Secretary-General urges US business leaders to help fight global poverty

Secretary-General Ban Ki-moon addressing Atlanta gathering last night at Carter Center

9 May 2008 – Secretary-General Ban Ki-moon today urged members of the business community in the United States city of Atlanta to help the United Nations in its efforts to combat global poverty, arguing that this is good for the world and the bottom line.

“Never has the global corporate community been so engaged as it is today,” he said. “Look at what the Gates Foundation is doing in health care. Look how Rotary International, supported by Atlanta’s Centers for Disease Control and some of your most forward-looking companies, is on the verge of eradicating polio.”

The world’s poorest need international help from a range of players, he said. “The United Nations cannot do it alone. We need you.”Unless the world’s poor become better able to fend for themselves, they – and we – are lost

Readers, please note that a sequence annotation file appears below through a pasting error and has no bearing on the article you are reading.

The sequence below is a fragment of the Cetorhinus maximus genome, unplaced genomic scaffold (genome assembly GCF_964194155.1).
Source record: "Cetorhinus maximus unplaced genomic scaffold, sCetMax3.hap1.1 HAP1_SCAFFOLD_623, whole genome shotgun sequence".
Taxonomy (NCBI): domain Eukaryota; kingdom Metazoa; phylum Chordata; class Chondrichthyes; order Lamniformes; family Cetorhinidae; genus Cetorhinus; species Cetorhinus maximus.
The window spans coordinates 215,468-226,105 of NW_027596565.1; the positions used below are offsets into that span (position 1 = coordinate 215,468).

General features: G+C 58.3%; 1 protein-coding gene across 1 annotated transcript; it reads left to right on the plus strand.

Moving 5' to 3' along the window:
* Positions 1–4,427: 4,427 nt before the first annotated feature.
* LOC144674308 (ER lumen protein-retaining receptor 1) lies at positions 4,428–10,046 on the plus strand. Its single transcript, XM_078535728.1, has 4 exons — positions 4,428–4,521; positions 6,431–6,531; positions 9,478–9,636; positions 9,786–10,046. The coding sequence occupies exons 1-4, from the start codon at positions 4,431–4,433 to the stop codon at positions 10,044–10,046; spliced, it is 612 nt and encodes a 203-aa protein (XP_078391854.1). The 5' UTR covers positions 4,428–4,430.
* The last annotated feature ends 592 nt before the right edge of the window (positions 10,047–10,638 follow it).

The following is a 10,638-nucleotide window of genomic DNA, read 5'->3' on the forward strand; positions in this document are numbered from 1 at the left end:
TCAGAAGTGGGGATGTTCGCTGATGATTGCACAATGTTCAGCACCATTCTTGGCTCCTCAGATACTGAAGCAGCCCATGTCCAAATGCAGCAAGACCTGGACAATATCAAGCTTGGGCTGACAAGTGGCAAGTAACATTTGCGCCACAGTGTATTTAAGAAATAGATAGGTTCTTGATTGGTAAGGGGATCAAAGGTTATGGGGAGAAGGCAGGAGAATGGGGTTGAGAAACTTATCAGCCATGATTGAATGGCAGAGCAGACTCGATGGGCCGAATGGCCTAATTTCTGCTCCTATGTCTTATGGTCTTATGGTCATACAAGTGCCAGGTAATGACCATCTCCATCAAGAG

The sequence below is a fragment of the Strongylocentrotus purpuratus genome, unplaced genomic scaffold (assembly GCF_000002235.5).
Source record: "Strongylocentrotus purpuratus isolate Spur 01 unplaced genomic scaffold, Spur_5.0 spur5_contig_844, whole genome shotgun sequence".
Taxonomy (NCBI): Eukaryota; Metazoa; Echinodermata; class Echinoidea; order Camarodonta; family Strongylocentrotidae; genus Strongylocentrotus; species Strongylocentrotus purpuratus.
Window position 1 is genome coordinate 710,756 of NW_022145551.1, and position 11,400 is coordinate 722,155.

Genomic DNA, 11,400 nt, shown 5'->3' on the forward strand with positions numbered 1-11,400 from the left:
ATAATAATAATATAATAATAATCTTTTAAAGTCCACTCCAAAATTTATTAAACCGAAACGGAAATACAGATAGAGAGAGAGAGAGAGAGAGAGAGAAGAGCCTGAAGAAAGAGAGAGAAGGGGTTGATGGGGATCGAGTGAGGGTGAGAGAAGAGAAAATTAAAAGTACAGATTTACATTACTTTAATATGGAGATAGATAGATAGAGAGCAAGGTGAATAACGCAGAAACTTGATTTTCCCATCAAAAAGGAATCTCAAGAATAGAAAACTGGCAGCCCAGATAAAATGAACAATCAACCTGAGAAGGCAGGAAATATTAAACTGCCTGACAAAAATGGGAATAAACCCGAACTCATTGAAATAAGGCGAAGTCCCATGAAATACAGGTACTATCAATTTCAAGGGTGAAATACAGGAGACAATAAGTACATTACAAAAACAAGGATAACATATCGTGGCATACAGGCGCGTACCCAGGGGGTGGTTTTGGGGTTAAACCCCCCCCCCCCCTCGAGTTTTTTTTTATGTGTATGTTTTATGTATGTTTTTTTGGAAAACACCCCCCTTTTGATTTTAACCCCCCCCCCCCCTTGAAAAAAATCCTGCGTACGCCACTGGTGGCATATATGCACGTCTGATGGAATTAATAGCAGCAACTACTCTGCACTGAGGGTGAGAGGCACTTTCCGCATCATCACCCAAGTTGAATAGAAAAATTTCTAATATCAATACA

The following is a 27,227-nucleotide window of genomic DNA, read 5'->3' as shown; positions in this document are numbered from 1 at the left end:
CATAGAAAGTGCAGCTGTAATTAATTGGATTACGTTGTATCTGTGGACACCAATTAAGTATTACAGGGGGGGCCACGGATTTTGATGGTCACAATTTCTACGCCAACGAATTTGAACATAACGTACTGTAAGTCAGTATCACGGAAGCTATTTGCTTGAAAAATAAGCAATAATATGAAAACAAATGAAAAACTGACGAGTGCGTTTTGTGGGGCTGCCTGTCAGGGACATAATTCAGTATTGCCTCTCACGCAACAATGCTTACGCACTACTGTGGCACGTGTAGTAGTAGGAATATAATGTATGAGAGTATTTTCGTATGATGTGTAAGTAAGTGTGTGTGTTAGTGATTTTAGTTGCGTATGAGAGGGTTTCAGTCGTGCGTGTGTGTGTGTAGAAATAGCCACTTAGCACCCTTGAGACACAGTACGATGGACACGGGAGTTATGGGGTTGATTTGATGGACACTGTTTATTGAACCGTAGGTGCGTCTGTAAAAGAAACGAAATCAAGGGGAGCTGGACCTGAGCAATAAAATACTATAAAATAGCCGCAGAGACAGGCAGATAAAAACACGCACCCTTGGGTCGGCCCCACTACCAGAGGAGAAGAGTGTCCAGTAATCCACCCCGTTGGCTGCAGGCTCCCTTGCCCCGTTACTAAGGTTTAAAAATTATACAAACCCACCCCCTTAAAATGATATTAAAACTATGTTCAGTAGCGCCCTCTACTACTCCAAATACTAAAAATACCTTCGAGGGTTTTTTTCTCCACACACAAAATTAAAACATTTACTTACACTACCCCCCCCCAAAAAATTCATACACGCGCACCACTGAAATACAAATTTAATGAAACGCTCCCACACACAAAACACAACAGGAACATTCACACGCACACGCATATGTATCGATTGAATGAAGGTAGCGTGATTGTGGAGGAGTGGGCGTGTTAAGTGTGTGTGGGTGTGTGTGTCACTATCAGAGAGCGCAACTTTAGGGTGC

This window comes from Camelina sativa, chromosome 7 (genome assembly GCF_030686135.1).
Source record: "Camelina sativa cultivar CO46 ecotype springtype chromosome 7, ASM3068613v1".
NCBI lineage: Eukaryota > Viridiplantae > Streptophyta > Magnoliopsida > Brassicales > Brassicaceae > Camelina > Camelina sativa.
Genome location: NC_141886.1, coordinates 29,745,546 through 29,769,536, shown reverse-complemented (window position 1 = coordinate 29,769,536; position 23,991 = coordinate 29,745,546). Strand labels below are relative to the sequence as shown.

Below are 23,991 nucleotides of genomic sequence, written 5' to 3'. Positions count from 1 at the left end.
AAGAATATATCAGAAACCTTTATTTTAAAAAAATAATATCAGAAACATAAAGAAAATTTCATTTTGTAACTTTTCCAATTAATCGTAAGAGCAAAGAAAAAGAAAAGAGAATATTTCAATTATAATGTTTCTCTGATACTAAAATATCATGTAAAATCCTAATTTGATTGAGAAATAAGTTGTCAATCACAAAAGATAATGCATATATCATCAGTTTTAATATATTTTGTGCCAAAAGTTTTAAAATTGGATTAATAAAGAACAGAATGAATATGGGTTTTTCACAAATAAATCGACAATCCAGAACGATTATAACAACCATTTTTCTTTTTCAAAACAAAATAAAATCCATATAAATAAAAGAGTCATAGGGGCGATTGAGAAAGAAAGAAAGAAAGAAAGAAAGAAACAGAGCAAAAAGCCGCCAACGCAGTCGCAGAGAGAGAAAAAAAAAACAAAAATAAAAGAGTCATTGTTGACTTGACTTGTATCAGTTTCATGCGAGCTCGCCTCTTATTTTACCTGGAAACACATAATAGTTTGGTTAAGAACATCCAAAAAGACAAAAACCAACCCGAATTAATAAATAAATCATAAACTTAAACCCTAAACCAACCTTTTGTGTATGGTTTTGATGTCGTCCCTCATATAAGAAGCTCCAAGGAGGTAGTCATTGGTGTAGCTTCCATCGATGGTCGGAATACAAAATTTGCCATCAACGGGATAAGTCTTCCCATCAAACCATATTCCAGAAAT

He argued for an approach that promotes self-sufficiency. “Unless the world’s poor become better able to fend for themselves, they – and we – are lost,” he told the gathering at the headquarters of the Coca Cola company, which is a member of the UN’s voluntary corporate citizen initiative known as the Global Compact.

The Secretary-General said companies are introducing new technologies that are sparking local entrepreneurship and, in the process, creating growth and promoting new markets. “Vodaphone and Tata, to name but two, have discovered that cell phones are about far more than voice communication. Poor farmers in Africa and India use them to check market prices and get information about when and what to plant. This transforms their lives.”

Sales are “exploding,” he said, and “along the way, both companies find that they are contributing in a big way to solving the global food crisis – by advancing local development and helping to boost agricultural production.”

Some 5,000 companies, in 120 countries, belong to the UN’s Global Compact. Addressing those that have not joined the initiative, the Secretary-General said, “I urge you to sign up. After all, we are in this together.”


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